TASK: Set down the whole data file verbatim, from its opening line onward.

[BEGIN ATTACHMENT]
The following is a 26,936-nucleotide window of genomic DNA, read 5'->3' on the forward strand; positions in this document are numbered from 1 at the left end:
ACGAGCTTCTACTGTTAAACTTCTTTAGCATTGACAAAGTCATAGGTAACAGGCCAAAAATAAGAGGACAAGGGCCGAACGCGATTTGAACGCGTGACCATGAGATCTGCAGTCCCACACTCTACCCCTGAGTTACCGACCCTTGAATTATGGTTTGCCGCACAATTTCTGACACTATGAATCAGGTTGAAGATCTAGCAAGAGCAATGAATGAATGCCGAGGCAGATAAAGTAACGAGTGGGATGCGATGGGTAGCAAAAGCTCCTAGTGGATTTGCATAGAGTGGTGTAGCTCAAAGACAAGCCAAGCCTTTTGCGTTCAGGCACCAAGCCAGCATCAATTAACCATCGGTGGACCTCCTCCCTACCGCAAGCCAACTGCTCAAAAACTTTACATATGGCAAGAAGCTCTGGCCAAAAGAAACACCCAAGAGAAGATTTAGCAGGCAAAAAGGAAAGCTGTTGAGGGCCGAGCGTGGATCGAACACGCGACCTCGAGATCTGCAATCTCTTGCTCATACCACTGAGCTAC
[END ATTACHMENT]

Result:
The following is a 26,936-nucleotide window of genomic DNA, read 5'->3' on the forward strand; positions in this document are numbered from 1 at the left end:
ACGAGCTTCTACTGTTAAACTTCTTTAGCATTGACAAAGTCATAGGTAACAGGCCAAAAATAAGAGGACAAGGGCCGAACGCGATTTGAACGCGTGACCATGAGATCTGCAGTCCCACACTCTACCCCTGAGTTACCGACCCTTGAATTATGGTTTGCCGCACAATTTCTGACACTATGAATCAGGTTGAAGATCTAGCAAGAGCAATGAATGAATGCCGAGGCAGATAAAGTAACGAGTGGGATGCGATGGGTAGCAAAAGCTCCTAGTGGATTTGCATAGAGTGGTGTAGCTCAAAGACAAGCCAAGCCTTTTGCGTTCAGGCACCAAGCCAGCATCAATTAACCATCGGTGGACCTCCTCCCTACCGCAAGCCAACTGCTCAAAAACTTTACATATGGCAAGAAGCTCTGGCCAAAAGAAACACCCAAGAGAAGATTTAGCAGGCAAAAAGGAAAGCTGTTGAGGGCCGAGCGTGGATCGAACACGCGACCTCGAGATCTGCAATCTCTTGCTCATACCACTGAGCTAC